Geoffrey Kaye Museum: Internship

Over the past twenty days I have been interning at the Geoffrey Kaye Museum of Anaesthetic History. I would firstly like to thank everyone who I have met along the way, especially my supervisor Monica Cronin. It has been an amazing experience and I am so excited to share what I’ve been working on!

To provide a bit of context, the Geoffrey Kaye Museum is located on St Kilda Road in Melbourne. It’s one of only a handful of anaesthetic museums around the world so we are very lucky to have it here in Australia. I find it a particularly fascinating museum because it combines medical and social history. So if you are like me and struggle to even pronounce what is written on some medications, it doesn’t matter. There is something in it for everyone.

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My role over the past twenty days has been to familiarize myself with the forty Foundation Fellows. These were the original members of the Faculty of Anaesthetists, Royal Australasian College of Surgeons. Many of them have fascinating stories and I frequently found myself comparing my life to theirs and feeling incredibly inadequate.

To start the project, I digitized all forty ‘Exordium’, acceptance of nomination to the Faculty, forms. Once all forty had been completed I set my sights on digging into some research. For about 70% of them there was a lot of fantastic information available on the internet. War records especially shed so much light on the lives of these individuals. I was also able to access the archives of the College and scan what material I could find.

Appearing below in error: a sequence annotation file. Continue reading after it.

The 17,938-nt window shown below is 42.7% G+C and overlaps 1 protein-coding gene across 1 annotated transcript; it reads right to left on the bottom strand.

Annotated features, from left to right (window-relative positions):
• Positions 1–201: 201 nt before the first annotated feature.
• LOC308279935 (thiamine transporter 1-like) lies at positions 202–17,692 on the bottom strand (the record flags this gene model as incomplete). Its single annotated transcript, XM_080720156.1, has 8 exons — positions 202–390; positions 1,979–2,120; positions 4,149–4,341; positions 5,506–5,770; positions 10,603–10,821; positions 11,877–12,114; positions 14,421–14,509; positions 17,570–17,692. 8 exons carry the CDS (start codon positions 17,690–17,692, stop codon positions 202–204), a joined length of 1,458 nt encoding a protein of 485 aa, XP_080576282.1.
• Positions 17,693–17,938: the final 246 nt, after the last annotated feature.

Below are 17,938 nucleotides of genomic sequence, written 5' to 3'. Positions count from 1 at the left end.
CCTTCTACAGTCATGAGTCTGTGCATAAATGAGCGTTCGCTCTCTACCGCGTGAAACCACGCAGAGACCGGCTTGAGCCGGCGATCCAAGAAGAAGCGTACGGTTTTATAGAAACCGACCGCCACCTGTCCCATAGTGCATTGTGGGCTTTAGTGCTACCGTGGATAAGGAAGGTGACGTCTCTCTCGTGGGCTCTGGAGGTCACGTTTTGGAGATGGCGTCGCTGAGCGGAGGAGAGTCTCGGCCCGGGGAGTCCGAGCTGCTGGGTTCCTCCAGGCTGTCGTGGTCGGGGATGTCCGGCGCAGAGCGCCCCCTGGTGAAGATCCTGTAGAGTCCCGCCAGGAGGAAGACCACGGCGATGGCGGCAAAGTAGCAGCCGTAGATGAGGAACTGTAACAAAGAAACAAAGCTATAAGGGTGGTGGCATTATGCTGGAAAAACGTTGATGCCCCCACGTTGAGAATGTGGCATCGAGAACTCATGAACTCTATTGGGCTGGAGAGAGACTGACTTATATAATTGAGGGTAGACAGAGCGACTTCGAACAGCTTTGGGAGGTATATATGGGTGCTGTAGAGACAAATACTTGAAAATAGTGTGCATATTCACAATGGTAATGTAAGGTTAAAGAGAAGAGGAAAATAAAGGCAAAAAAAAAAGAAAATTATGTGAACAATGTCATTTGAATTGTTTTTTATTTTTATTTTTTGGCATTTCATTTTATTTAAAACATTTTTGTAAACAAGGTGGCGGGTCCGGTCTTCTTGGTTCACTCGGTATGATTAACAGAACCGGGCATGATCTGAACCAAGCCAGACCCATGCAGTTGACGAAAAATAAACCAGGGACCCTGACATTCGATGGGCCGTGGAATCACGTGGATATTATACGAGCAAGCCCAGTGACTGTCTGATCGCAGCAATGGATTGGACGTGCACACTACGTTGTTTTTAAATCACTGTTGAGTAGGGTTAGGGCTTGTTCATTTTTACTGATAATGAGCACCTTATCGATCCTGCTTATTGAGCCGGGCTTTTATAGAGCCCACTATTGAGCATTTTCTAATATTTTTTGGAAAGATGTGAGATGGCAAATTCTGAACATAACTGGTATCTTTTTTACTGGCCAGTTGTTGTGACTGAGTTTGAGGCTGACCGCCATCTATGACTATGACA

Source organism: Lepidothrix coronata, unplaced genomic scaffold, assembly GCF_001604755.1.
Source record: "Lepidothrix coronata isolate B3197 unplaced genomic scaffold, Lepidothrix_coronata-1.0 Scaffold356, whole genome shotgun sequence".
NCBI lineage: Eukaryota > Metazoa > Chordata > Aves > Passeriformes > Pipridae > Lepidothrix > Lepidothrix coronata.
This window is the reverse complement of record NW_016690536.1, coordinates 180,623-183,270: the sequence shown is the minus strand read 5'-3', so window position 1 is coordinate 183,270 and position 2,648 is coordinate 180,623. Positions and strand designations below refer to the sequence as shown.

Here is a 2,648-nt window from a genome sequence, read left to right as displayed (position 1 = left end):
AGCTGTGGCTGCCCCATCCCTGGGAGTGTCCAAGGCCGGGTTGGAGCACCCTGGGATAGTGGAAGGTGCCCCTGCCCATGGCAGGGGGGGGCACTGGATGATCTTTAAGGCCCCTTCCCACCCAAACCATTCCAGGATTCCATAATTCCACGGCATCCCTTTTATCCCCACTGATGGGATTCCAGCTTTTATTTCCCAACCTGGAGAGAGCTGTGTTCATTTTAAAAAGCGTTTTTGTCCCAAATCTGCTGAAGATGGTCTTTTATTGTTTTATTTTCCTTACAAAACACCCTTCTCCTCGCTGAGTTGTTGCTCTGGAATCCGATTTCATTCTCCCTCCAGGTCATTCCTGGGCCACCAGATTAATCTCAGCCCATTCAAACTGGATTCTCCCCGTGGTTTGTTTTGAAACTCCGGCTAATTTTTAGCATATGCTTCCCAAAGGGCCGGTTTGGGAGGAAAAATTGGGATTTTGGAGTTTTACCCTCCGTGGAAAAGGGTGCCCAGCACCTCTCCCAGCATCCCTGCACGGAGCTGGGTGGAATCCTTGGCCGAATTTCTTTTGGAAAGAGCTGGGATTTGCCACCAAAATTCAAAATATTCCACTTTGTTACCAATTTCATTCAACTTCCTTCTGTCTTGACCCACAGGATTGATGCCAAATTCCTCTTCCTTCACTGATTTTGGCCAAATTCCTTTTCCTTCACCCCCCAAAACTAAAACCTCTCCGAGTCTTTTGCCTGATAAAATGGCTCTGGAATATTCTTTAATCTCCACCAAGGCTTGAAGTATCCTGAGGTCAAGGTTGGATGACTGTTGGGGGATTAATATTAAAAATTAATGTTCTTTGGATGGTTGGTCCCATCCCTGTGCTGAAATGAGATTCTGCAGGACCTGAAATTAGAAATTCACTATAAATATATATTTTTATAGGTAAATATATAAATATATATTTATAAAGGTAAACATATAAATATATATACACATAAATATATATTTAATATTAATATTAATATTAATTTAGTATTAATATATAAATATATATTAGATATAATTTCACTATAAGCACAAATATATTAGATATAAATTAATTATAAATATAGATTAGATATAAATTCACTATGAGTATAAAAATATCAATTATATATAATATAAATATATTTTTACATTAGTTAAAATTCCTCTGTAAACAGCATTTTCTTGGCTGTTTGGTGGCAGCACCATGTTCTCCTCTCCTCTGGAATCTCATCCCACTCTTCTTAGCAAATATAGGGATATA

After completing the research, my next task was to find photographs and objects in the collection for each Fellow. The final step was to write a biography on each Fellow including their basic information, a longer biography and their photographs/objects. As this was a lengthy process I completed, to the best of my ability, around eighteen of the biographies.

That’s basically what I’ve been up to in the museum. Thrown in along the way was learning a bit of preventative conservation and how to properly scan slides and photographs. Overall, I gained an insight into the functioning of a small museum, I most definitely developed a range of skills across heaps of areas and I had way too much fun doing all of the above.

Taking my personal favourite anaesthetist, Dr Mary Burnell, out of the picture, it is impossible to say who I enjoyed researching the most. Burnell was just the most amazing ahead-of-her-times kind of woman. She was the first female everything to do with anaesthetics and clearly loved her job. I also quite enjoyed researching Dr Lucy MacMahon whose career could be traced through the social pages of the newspapers in the 1920s and 1930s. If there was a party she didn’t attend during that period it simply did not exist.

They all had their interesting points of information and little quirks I grew to appreciate. It is unbelievably fun poking your head into the past and listening in. The fact that this information will be available for the wider public to see makes it that much better.

I can’t wait for everyone to meet the forty Foundation Fellows (especially Burnell). Some of them you will seriously want to thank for transforming how anaesthetics have been administered. I’m sure next time I have an operation all of this will be comforting to know.

A huge thank you again to everyone at the Geoffrey Kaye Museum!

If you’ve made it this far through the blog post you are clearly interested in this topic (and you should be). Why not explore further:

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